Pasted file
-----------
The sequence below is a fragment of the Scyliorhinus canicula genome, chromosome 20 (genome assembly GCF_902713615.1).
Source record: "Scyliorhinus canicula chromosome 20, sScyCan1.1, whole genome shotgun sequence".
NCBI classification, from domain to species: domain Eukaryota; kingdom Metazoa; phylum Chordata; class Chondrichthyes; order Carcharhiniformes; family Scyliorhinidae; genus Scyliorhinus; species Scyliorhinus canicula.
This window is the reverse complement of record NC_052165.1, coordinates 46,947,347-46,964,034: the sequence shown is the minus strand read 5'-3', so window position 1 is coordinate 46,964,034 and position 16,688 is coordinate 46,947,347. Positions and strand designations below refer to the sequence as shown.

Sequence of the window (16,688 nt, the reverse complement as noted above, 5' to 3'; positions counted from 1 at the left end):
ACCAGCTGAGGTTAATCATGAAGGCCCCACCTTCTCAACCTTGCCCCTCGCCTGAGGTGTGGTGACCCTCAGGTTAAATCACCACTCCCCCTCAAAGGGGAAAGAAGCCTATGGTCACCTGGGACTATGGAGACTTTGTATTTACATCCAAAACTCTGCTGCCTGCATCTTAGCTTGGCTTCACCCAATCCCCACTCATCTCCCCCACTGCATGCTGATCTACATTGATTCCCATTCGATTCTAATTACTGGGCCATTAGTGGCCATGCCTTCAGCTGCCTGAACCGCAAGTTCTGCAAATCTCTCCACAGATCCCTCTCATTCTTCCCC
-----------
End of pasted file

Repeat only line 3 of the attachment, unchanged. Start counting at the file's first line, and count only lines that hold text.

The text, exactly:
NCBI classification, from domain to species: domain Eukaryota; kingdom Metazoa; phylum Chordata; class Chondrichthyes; order Carcharhiniformes; family Scyliorhinidae; genus Scyliorhinus; species Scyliorhinus canicula.